Pasta Carbonara with Cavolo Nero
Before you read any further, I warn you this recipe is inauthentic in the extreme. Generations of Italian Mammas will be turning in their graves at my impertinence in calling this a carbonara. But this is the sort of easy pasta dish I make almost weekly throughout the year: an onion cooked down to an intensely sweet base, a little bacon (or even some smoked salmon), a handful of veggies, a drizzle of cream and a couple of eggs to thicken and enrich. It is a sort of carbonara. Today’s incarnation had very thin ribbons of deep green cavolo nero twirling through the spaghetti. The handful of plants I have been nurturing in the garden for months and months have finally matured and we are enjoying the harvest several times a week.
|120g||smoked streaky bacon, chopped|
|1 tbsp||olive oil, plus an extra drizzle|
|1||large onion, finely chopped|
|2 generous handfuls, about 120g||cavolo nero (or other dark green leaves), washed and shredded into spaghetti-thin ribbons|
|2||cloves garlic, crushed|
|3 tbsp||crème fraîche|
|40g||freshly grated Parmesan|
|Salt and freshly ground black pepper|
In a wide, deep frying pan, toss the bacon in the oil and fry over a medium heat for 10 minutes or so until it is starting to crisp and colour at the edges. Reduce the heat to as low as possible, add the onion and sweat until it is soft and almost melting. The sweetness you get from the long, slow cooking of onions cannot be beaten, so don’t try to rush this step: it will take at least 20 minutes, if not 30, to do it properly. A sheet of damp baking paper over the surface will create a steamy lid that helps the process along.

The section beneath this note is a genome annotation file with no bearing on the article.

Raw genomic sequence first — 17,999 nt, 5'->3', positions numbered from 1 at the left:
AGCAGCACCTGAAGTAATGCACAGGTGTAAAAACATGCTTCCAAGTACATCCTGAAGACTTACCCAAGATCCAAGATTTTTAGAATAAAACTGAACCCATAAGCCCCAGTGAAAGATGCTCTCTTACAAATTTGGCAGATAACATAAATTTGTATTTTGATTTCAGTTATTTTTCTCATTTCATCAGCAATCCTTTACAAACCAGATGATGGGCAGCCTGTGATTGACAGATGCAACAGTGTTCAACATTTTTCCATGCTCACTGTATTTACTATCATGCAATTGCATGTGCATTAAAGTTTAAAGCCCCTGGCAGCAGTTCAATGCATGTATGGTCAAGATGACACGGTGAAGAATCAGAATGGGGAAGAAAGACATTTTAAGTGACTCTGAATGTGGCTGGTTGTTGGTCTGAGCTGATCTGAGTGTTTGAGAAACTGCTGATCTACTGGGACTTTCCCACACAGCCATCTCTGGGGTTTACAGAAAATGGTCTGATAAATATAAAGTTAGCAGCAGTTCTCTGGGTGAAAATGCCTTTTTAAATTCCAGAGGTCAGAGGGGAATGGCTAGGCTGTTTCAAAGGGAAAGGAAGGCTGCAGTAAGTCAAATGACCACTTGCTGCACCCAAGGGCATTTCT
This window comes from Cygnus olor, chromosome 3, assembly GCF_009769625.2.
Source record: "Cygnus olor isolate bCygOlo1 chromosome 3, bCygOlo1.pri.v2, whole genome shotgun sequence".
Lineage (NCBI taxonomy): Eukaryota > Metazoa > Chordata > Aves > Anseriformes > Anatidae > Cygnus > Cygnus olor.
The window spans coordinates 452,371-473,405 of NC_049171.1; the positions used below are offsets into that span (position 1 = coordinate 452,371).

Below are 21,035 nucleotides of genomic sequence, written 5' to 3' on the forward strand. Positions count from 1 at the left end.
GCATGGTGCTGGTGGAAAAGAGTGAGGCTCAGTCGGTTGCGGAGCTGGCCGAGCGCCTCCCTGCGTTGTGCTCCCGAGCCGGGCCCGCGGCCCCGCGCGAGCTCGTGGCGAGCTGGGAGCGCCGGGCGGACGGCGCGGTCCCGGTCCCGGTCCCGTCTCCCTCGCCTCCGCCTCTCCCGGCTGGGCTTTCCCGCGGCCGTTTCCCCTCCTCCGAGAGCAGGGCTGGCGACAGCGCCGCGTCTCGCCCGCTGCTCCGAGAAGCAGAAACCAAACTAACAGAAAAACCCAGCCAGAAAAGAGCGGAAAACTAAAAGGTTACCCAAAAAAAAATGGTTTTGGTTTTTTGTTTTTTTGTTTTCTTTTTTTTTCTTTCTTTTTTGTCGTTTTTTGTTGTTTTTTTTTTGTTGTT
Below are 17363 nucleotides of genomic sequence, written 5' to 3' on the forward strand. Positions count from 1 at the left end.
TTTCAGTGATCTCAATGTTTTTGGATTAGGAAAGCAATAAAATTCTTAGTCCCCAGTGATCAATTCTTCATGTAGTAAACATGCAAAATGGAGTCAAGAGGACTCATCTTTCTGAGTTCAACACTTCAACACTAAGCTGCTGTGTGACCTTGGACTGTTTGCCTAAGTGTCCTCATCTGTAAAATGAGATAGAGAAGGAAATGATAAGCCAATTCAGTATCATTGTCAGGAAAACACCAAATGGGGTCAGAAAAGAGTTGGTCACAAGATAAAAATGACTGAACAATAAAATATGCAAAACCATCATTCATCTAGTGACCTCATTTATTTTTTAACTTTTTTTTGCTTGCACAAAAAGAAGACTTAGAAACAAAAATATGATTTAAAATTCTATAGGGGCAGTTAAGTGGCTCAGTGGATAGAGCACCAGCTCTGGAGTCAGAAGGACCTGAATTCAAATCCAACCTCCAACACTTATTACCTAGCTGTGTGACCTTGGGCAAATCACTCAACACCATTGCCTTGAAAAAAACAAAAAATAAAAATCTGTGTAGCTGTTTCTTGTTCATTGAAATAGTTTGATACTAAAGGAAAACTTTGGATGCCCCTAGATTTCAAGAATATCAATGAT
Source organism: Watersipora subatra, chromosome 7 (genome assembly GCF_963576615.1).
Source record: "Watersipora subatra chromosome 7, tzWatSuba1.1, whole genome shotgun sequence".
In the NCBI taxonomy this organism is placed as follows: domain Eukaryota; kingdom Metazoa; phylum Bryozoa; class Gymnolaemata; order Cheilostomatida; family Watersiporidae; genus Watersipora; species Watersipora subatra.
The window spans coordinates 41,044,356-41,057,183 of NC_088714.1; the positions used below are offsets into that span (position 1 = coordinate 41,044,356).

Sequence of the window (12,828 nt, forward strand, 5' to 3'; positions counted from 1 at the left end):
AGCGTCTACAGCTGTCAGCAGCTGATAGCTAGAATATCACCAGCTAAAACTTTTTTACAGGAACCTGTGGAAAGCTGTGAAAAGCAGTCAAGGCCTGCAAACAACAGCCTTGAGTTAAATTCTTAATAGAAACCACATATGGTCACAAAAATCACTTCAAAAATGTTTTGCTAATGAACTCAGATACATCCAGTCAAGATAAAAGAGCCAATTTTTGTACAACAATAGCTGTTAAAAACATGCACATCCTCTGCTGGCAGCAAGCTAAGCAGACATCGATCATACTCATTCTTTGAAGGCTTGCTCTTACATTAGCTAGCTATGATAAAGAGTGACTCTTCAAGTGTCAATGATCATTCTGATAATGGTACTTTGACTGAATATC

While the onions are cooking, bring a generous pan of salted water up to a vigorous boil and cook the pasta until al dente. A minute before it is due to be ready, add the shredded cavolo nero and stir to push it under the water. Cook for a mere minute so that it retains a little crunch, then drain the pasta and cavolo nero well, tossing in a drizzle of olive oil. Set aside while you finish the sauce.
When the onions are really soft, turn the heat back up again and add the garlic, frying for just a minute or so until you can smell the aroma wafting up from the pan. Then pour in the Marsala and allow it to bubble away and evaporate. Add the crème fraîche, eggs and most of the Parmesan, reserving a little for sprinkling on top. Season to taste, being generous with the black pepper. Stir thoroughly to mix, then tip in the pasta and cavolo nero, tossing together for a couple of minutes until everything is really hot. Serve in warmed bowls, with the rest of the Parmesan scattered over the top.